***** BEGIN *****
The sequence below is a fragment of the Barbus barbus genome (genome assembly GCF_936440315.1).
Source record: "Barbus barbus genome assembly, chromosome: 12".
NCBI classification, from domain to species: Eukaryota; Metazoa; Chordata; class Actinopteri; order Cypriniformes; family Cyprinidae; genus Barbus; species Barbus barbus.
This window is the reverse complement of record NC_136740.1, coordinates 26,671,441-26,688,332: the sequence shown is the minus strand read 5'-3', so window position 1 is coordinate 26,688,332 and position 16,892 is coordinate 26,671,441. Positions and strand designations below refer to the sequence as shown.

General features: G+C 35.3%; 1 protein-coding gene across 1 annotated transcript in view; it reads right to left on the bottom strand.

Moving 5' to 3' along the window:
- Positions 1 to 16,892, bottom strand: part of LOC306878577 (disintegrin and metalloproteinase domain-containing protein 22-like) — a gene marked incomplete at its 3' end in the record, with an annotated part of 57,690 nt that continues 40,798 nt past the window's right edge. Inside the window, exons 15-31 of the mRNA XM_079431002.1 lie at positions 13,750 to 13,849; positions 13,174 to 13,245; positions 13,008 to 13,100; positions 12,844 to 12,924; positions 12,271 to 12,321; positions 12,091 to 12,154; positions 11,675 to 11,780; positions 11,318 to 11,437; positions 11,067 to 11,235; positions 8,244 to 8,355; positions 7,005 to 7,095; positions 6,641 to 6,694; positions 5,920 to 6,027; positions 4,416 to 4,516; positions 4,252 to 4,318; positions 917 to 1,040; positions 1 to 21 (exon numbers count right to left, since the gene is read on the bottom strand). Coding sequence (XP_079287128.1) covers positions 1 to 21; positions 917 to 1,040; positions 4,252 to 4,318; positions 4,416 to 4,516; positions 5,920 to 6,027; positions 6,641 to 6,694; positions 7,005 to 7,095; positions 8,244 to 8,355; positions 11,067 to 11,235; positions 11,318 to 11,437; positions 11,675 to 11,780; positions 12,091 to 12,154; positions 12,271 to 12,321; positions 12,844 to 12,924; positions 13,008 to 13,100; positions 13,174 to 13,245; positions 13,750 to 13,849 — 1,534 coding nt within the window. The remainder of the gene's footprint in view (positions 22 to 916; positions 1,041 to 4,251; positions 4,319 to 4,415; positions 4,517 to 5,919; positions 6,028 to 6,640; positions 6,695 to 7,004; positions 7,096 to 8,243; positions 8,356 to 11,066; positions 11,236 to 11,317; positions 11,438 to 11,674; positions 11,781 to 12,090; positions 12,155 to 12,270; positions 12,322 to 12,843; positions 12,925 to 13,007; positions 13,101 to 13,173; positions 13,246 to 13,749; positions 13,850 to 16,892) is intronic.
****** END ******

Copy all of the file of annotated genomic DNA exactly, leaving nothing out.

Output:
The sequence below is a fragment of the Barbus barbus genome (genome assembly GCF_936440315.1).
Source record: "Barbus barbus genome assembly, chromosome: 12".
NCBI classification, from domain to species: Eukaryota; Metazoa; Chordata; class Actinopteri; order Cypriniformes; family Cyprinidae; genus Barbus; species Barbus barbus.
This window is the reverse complement of record NC_136740.1, coordinates 26,671,441-26,688,332: the sequence shown is the minus strand read 5'-3', so window position 1 is coordinate 26,688,332 and position 16,892 is coordinate 26,671,441. Positions and strand designations below refer to the sequence as shown.

General features: G+C 35.3%; 1 protein-coding gene across 1 annotated transcript in view; it reads right to left on the bottom strand.

Moving 5' to 3' along the window:
- Positions 1 to 16,892, bottom strand: part of LOC306878577 (disintegrin and metalloproteinase domain-containing protein 22-like) — a gene marked incomplete at its 3' end in the record, with an annotated part of 57,690 nt that continues 40,798 nt past the window's right edge. Inside the window, exons 15-31 of the mRNA XM_079431002.1 lie at positions 13,750 to 13,849; positions 13,174 to 13,245; positions 13,008 to 13,100; positions 12,844 to 12,924; positions 12,271 to 12,321; positions 12,091 to 12,154; positions 11,675 to 11,780; positions 11,318 to 11,437; positions 11,067 to 11,235; positions 8,244 to 8,355; positions 7,005 to 7,095; positions 6,641 to 6,694; positions 5,920 to 6,027; positions 4,416 to 4,516; positions 4,252 to 4,318; positions 917 to 1,040; positions 1 to 21 (exon numbers count right to left, since the gene is read on the bottom strand). Coding sequence (XP_079287128.1) covers positions 1 to 21; positions 917 to 1,040; positions 4,252 to 4,318; positions 4,416 to 4,516; positions 5,920 to 6,027; positions 6,641 to 6,694; positions 7,005 to 7,095; positions 8,244 to 8,355; positions 11,067 to 11,235; positions 11,318 to 11,437; positions 11,675 to 11,780; positions 12,091 to 12,154; positions 12,271 to 12,321; positions 12,844 to 12,924; positions 13,008 to 13,100; positions 13,174 to 13,245; positions 13,750 to 13,849 — 1,534 coding nt within the window. The remainder of the gene's footprint in view (positions 22 to 916; positions 1,041 to 4,251; positions 4,319 to 4,415; positions 4,517 to 5,919; positions 6,028 to 6,640; positions 6,695 to 7,004; positions 7,096 to 8,243; positions 8,356 to 11,066; positions 11,236 to 11,317; positions 11,438 to 11,674; positions 11,781 to 12,090; positions 12,155 to 12,270; positions 12,322 to 12,843; positions 12,925 to 13,007; positions 13,101 to 13,173; positions 13,246 to 13,749; positions 13,850 to 16,892) is intronic.